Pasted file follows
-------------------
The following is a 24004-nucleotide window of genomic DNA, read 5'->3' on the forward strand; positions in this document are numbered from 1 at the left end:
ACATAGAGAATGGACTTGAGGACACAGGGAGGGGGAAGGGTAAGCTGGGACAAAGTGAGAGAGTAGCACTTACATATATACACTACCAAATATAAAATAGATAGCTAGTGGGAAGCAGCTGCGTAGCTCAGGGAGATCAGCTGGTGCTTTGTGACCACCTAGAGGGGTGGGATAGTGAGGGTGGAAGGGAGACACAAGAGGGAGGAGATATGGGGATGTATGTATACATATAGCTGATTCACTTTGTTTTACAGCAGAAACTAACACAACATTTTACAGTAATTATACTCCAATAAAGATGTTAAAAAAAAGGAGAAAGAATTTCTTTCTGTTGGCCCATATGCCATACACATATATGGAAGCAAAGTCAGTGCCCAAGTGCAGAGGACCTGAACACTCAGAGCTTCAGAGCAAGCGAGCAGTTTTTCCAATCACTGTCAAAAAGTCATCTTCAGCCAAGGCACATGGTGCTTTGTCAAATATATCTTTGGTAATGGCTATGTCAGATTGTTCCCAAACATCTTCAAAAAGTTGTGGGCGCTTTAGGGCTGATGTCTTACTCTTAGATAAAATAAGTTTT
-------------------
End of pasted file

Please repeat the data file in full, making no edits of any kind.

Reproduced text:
The following is a 24004-nucleotide window of genomic DNA, read 5'->3' on the forward strand; positions in this document are numbered from 1 at the left end:
ACATAGAGAATGGACTTGAGGACACAGGGAGGGGGAAGGGTAAGCTGGGACAAAGTGAGAGAGTAGCACTTACATATATACACTACCAAATATAAAATAGATAGCTAGTGGGAAGCAGCTGCGTAGCTCAGGGAGATCAGCTGGTGCTTTGTGACCACCTAGAGGGGTGGGATAGTGAGGGTGGAAGGGAGACACAAGAGGGAGGAGATATGGGGATGTATGTATACATATAGCTGATTCACTTTGTTTTACAGCAGAAACTAACACAACATTTTACAGTAATTATACTCCAATAAAGATGTTAAAAAAAAGGAGAAAGAATTTCTTTCTGTTGGCCCATATGCCATACACATATATGGAAGCAAAGTCAGTGCCCAAGTGCAGAGGACCTGAACACTCAGAGCTTCAGAGCAAGCGAGCAGTTTTTCCAATCACTGTCAAAAAGTCATCTTCAGCCAAGGCACATGGTGCTTTGTCAAATATATCTTTGGTAATGGCTATGTCAGATTGTTCCCAAACATCTTCAAAAAGTTGTGGGCGCTTTAGGGCTGATGTCTTACTCTTAGATAAAATAAGTTTT